If this is part of a wider examination of the collection, then it may perhaps mean the end for the bitsa P-51.

On the subject of acquisitions (and relevancy) - anyone know what's happened to the IL-2 and A-20 they were supposed to be getting?

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Indeed it has a small association -undoubtedly due to the performance of the Auster AOP.6 out there. A Piper L-4 would have far greater relevance in the story of AOP aviation in this country and worldwide.

Regarding the P-51 -I managed to have a very good look at this machine at Halton - it really isn't needed with the pristine example happily sat at Hendon.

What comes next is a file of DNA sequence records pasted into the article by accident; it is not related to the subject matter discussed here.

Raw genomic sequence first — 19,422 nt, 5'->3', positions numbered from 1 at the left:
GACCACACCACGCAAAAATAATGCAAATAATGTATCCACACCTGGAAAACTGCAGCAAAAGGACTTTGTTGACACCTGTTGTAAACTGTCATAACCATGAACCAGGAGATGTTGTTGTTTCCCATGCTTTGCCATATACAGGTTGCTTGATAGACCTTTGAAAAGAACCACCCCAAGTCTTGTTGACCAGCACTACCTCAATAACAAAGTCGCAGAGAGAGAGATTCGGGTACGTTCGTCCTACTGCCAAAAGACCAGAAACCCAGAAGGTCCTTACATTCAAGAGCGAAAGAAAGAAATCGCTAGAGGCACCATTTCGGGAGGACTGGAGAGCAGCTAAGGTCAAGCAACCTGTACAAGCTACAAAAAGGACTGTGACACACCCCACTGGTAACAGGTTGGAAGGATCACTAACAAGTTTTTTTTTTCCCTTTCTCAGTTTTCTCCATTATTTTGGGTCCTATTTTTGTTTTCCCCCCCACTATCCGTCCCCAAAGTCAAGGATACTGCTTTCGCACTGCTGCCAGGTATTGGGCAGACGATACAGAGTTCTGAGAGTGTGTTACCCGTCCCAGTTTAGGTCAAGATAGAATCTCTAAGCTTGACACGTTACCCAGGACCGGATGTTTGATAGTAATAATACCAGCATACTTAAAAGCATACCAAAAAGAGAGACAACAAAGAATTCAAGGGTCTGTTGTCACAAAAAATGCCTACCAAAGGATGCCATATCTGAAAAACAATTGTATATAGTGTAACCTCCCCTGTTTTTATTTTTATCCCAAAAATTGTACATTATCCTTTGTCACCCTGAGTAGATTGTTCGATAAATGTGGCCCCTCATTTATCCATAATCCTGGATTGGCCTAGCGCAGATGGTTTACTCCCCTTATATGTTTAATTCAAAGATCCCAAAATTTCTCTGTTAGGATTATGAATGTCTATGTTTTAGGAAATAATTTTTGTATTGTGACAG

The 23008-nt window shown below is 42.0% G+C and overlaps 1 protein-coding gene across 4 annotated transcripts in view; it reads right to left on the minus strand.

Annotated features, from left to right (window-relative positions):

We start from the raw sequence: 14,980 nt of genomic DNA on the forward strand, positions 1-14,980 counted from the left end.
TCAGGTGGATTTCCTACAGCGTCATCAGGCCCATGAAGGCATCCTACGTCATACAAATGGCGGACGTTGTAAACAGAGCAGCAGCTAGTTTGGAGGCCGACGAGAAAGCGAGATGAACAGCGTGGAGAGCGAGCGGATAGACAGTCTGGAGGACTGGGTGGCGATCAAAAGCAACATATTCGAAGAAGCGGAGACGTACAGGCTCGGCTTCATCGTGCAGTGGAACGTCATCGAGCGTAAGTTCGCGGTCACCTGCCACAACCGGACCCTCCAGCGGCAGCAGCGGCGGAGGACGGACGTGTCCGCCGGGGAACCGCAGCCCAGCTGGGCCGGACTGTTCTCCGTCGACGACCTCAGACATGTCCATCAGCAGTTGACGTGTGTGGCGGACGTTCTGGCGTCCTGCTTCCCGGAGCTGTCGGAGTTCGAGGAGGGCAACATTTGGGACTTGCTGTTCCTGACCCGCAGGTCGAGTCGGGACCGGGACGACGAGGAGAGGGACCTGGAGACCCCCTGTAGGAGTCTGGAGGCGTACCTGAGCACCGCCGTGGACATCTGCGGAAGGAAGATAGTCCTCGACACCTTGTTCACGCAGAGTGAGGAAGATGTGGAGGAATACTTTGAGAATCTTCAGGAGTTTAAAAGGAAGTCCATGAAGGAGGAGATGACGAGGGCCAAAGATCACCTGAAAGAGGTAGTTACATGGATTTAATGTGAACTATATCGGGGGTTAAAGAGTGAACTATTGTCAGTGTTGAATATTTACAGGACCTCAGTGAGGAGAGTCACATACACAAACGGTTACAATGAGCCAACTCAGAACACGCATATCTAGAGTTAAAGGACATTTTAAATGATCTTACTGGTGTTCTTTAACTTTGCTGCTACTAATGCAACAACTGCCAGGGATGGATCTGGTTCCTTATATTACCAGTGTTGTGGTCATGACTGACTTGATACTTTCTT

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Perhaps they could swap the Skeeter for a proper CFS example XM556 or XM564.

I guess if I was looking at possible disposals/exchanges with the collection swap/loan out the Swiss Venom and get the ex RAF NF3 WX905 (which should not have been disposed of in the first place in my opinion) back from Newark on loan maybe?.
I also think the following (maybe me being controversial) are out of place with the collections policy and perhaps could be used as swap items for future acquisitions
Casa Jungmann
Casa 352 (Ju52)
Flying Flea
Mustang at Cosford
Neptune
Catalina
RF-84 Thunderjet
Swiss Vampire at Stafford
Pucara

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Neptune
Catalina

Pucara